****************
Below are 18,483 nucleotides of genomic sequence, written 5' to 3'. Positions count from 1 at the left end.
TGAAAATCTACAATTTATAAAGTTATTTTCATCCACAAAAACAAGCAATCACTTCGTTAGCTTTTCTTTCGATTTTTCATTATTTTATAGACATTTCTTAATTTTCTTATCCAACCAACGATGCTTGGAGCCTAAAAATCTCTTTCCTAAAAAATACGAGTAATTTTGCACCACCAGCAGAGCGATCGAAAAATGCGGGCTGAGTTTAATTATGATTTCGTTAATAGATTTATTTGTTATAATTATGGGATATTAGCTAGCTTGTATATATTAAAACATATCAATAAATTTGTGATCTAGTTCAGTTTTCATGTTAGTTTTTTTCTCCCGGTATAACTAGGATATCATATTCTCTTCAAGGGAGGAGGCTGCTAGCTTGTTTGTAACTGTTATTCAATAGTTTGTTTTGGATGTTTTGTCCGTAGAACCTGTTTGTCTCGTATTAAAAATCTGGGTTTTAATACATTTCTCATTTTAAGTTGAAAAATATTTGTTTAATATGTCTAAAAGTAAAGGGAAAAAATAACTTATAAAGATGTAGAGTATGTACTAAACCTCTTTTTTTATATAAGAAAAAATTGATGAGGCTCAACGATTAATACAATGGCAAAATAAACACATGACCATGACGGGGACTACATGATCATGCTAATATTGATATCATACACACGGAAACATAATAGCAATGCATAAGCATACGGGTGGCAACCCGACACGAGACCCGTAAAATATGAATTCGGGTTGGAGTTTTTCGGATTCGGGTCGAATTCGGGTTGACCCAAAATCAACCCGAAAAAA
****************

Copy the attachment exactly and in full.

Below are 18,483 nucleotides of genomic sequence, written 5' to 3'. Positions count from 1 at the left end.
TGAAAATCTACAATTTATAAAGTTATTTTCATCCACAAAAACAAGCAATCACTTCGTTAGCTTTTCTTTCGATTTTTCATTATTTTATAGACATTTCTTAATTTTCTTATCCAACCAACGATGCTTGGAGCCTAAAAATCTCTTTCCTAAAAAATACGAGTAATTTTGCACCACCAGCAGAGCGATCGAAAAATGCGGGCTGAGTTTAATTATGATTTCGTTAATAGATTTATTTGTTATAATTATGGGATATTAGCTAGCTTGTATATATTAAAACATATCAATAAATTTGTGATCTAGTTCAGTTTTCATGTTAGTTTTTTTCTCCCGGTATAACTAGGATATCATATTCTCTTCAAGGGAGGAGGCTGCTAGCTTGTTTGTAACTGTTATTCAATAGTTTGTTTTGGATGTTTTGTCCGTAGAACCTGTTTGTCTCGTATTAAAAATCTGGGTTTTAATACATTTCTCATTTTAAGTTGAAAAATATTTGTTTAATATGTCTAAAAGTAAAGGGAAAAAATAACTTATAAAGATGTAGAGTATGTACTAAACCTCTTTTTTTATATAAGAAAAAATTGATGAGGCTCAACGATTAATACAATGGCAAAATAAACACATGACCATGACGGGGACTACATGATCATGCTAATATTGATATCATACACACGGAAACATAATAGCAATGCATAAGCATACGGGTGGCAACCCGACACGAGACCCGTAAAATATGAATTCGGGTTGGAGTTTTTCGGATTCGGGTCGAATTCGGGTTGACCCAAAATCAACCCGAAAAAA